Feb. 21 (UPI) -- Iranian leader Ayatollah Ali Khamenei and President Hassan Rouhani were among the first to cast ballots Friday after polls opened for the nation's first parliamentary elections since the United States reimposed sanctions after abandoning the 2015 nuclear deal.
Voting stations opened Friday morning for Iran's 11th parliamentary and Assembly of Experts elections, an event for which Khamenei urged widespread voter turnout to frustrate the United State and oppose its "evil intentions."
Some experts, however, predicted there would be low voter turnout -- particularly in view of a boycott proposed by some Iranians due to security crackdowns by Tehran over opposition to protests last fall against high fuel prices. Almost 58 million Iranians are eligible to vote.
"It will tell whether people want more cooperation with West, or with Russia, China and tapping into domestic potentials instead," Mohammad Eslami, a Tehran-based political analyst, told Al Jazeera, saying Friday's vote will "reflect the way people want the government to approach the West" after U.S. President Donald Trump backed out of the nuclear deal and reimposed sanctions.
After casting his ballot, Khamenei said a large turnout would send a clear message to the United States that it failed to divide the Iranian people.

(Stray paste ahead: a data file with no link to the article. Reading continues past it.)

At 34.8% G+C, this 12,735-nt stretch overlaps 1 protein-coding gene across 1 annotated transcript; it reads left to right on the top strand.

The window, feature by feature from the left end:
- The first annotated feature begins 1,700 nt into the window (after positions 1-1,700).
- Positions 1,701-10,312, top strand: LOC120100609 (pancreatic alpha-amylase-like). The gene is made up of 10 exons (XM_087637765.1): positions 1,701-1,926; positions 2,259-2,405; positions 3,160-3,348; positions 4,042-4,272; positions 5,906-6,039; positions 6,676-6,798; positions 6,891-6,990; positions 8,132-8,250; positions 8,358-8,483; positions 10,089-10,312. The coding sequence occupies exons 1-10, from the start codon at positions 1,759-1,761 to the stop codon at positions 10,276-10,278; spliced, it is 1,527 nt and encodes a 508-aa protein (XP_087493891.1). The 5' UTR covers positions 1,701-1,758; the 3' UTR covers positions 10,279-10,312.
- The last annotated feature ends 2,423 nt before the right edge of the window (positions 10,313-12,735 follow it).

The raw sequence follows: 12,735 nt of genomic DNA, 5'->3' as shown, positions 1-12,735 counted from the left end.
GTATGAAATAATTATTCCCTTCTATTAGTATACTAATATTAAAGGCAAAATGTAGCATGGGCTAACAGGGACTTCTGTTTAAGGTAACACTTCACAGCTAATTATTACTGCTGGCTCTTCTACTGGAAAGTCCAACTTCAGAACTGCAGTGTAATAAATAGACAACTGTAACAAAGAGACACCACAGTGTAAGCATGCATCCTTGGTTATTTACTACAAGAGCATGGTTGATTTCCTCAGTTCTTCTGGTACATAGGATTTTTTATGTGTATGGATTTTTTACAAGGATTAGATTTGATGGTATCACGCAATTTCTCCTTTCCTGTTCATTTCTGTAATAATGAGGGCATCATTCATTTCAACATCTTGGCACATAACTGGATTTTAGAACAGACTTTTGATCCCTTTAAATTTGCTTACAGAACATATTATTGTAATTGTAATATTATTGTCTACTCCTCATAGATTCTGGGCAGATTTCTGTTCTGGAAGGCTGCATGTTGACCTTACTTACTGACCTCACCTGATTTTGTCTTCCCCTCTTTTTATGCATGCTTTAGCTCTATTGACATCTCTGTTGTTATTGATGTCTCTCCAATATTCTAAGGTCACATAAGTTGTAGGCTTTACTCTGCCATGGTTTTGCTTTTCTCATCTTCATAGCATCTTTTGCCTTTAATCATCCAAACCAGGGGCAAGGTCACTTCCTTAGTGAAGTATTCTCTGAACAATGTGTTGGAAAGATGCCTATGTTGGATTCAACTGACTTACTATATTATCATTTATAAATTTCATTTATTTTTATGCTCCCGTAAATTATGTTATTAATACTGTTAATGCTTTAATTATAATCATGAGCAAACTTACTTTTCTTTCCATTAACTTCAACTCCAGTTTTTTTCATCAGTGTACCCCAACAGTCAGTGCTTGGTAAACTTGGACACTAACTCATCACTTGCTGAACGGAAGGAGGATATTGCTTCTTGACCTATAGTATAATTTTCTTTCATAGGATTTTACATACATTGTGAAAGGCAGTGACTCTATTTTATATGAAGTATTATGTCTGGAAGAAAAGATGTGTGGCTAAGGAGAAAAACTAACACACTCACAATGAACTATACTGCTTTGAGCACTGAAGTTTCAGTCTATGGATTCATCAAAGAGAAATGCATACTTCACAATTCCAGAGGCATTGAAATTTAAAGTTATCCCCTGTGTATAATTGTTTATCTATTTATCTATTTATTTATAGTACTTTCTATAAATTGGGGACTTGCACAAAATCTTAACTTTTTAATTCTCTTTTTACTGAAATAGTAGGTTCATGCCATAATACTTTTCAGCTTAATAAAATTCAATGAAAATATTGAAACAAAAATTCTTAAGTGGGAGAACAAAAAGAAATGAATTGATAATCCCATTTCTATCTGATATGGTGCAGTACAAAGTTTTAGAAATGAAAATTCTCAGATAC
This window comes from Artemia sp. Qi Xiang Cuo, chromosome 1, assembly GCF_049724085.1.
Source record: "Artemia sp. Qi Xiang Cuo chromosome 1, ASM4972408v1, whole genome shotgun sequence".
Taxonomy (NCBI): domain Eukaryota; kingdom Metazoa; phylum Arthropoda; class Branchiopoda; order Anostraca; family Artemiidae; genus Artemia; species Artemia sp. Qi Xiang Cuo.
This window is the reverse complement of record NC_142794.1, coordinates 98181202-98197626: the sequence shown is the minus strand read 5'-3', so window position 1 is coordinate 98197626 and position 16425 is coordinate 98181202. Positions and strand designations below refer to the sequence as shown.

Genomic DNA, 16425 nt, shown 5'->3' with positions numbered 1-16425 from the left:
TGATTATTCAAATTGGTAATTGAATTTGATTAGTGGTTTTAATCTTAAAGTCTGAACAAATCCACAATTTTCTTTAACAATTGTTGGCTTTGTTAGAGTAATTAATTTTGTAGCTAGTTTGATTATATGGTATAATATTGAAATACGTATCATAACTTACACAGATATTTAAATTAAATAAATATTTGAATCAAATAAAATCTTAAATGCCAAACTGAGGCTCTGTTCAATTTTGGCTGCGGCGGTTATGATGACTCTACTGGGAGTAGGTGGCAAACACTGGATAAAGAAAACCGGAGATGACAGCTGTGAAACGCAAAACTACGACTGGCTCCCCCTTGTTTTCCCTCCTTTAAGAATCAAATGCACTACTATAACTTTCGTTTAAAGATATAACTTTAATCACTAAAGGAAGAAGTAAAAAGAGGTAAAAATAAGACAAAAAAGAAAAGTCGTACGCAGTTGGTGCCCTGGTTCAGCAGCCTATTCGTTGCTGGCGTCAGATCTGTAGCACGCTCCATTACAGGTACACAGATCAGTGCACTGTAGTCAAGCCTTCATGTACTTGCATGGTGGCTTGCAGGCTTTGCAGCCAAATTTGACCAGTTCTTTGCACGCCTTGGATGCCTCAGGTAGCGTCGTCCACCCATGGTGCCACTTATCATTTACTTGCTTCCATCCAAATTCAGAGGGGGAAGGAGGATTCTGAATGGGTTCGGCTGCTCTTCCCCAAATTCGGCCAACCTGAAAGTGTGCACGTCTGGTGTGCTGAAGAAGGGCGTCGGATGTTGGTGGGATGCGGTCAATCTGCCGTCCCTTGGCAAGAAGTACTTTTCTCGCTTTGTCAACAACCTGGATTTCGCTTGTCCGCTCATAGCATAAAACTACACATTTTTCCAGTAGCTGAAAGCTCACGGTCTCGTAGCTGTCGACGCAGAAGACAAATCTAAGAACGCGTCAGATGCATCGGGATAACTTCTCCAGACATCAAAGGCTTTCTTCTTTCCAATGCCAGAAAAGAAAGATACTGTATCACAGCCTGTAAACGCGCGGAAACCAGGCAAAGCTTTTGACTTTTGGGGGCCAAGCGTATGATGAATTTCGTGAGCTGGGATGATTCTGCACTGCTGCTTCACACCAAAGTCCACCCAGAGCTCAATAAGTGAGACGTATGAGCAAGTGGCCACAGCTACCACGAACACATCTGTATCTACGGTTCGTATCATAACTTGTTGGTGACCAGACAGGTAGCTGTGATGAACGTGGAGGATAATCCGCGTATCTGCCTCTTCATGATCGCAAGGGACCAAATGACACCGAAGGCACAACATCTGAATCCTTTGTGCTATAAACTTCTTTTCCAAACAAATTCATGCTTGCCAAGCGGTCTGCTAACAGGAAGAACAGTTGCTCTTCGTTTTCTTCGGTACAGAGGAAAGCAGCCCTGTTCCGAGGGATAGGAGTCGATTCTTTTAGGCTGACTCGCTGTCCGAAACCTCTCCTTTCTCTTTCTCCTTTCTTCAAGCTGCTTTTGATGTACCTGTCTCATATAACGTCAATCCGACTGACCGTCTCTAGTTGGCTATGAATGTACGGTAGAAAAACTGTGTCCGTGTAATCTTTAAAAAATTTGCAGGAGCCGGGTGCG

"Elections neutralize many of the evil intentions that the Americans and the Zionists have in mind against Iran," he said. "These elections are the response to the chicanery and deception of Iran's enemies."
Friday's vote will fill parliamentary seats and Tehran's Assembly of Experts, which picks lawmakers to oversee Iran Islamic Revolutionary leaders.
Thursday, the United States imposed new sanctions against five senior members of Iran's Guardian Council, which supervises its electoral process, for preventing free and fair elections in Iran.
"They sanctioned us and I am now thinking what to do with all the money we have left in the U.S.," answered Ahmad Jannati, one of the five members named in the sanctions list. "We also can't go to the U.S. for Christmas celebrations any longer."
Friday, Guardian Council spokesman Abbas Ali Kadkhodaei dismissed the new punishment as "illegitimate" and a "sham."